In the end, I am happy with our choice to heat with wood – it is totally the most inexpensive option for where we live. In northern Minnesota we have a fire going nearly 6 months out of the year and this last winter we saw wind chills hitting -50 degrees fahrenheit and actual temperatures dipping down in the -30s. When we renovated this house we opted for spray foam insulation which is basically the best you can get. All in spending only $400 on heat all winter is absolutely incredible but, like I already said, that’s not including Joe’s labor. (I do help Joe from time to time but he’s taken total responsibility of our wood situation.)
Do we plan on sticking with this? Yes and no. We plan on heating with wood indefinitely but right now we’re looking into an outdoor wood boiler. To do this we would be putting the wood boiler outside and then running pex water lines under the ground into our house to radiators. This would accomplish a bunch of great things for us: It would remove the fire from the middle of our house and move it outside. It would provide us with a home that is actually the same temperature throughout. We would get to paint and actually keep our white ceilings and trim white and we would no longer be hauling wood in here and covering the house with wood chips and bark etc. The other great thing about an outdoor wood boiler is that they reach much hotter temperatures then traditional wood stoves meaning: Your wood doesn’t have to be perfectly dry etc. Right now Joe and I are always very careful and vigilant on what we burn (dry very clean wood of several types) for fear of ending up with a chimney fire caused by creosote and built up grime/ashes – its the biggest worry when heating with wood as we do now. Would we take out our wood stove from the kitchen? Probably not because, as I pointed out earlier, we have a great cooking surface and heat without the need for electricity right now and outdoor wood boilers do require electricity.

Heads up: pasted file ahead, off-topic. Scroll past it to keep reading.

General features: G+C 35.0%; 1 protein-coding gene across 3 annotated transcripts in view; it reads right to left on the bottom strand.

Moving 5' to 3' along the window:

On top of that we also plan on insulating and finishing out the inside of our garage and if we installed an outdoor wood boiler we would go ahead and run a line to the garage too and put a radiator out there as well. It would never be very warm out there but I would guess it would stay above freezing and oh-my-gosh how great that would be for our vehicles in the winter! Our biggest hurdle right now is cost, outdoor wood boilers are really expensive! When I priced it out my estimates fell to nearly $10,000 all together! So, it is our plan SOMEDAY (hopefully soon) and we are keeping our eyes open for a used one.
If you are considering heating with wood I hope this post gave you some insight on what its like to live with it. If you’re renovating or looking to buy or build I would urge you to go the outside wood furnace or boiler route right away if you want to heat with wood. They do require MORE wood to heat your home but, as far as I can tell, the benefits make it entirely worth it. (Our best estimates suspect that we’ll go from burning 7 cords a winter to burning upwards of 10.) And you certainly don’t NEED to do all of the hauling, cutting etc. but you will save the most money doing it all yourself. Where we live we can buy wood pretty inexpensively from sawmills and we would still be paying less then half the cost of electric heat.